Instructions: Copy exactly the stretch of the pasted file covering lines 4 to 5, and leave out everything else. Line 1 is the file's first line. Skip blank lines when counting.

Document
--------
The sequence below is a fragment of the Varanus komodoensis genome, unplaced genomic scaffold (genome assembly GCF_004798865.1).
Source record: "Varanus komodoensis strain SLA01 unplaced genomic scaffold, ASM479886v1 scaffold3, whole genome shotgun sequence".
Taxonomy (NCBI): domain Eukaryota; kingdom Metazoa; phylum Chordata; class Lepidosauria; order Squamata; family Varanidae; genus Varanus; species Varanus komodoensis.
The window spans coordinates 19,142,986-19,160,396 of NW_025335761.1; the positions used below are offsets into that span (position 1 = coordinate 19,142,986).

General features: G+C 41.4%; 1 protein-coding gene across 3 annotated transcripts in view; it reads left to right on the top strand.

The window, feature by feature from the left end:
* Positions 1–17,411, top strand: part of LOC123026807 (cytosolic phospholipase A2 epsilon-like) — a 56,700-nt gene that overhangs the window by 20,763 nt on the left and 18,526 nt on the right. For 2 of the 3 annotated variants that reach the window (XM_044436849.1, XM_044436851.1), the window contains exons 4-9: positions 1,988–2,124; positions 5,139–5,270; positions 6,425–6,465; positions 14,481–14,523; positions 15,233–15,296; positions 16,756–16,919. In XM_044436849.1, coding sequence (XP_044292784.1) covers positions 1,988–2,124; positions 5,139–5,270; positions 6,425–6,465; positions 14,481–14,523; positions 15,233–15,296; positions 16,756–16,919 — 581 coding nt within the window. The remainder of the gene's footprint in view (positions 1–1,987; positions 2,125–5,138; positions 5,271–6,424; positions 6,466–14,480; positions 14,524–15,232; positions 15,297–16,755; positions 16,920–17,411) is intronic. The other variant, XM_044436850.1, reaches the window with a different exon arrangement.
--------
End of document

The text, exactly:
The window spans coordinates 19,142,986-19,160,396 of NW_025335761.1; the positions used below are offsets into that span (position 1 = coordinate 19,142,986).

General features: G+C 41.4%; 1 protein-coding gene across 3 annotated transcripts in view; it reads left to right on the top strand.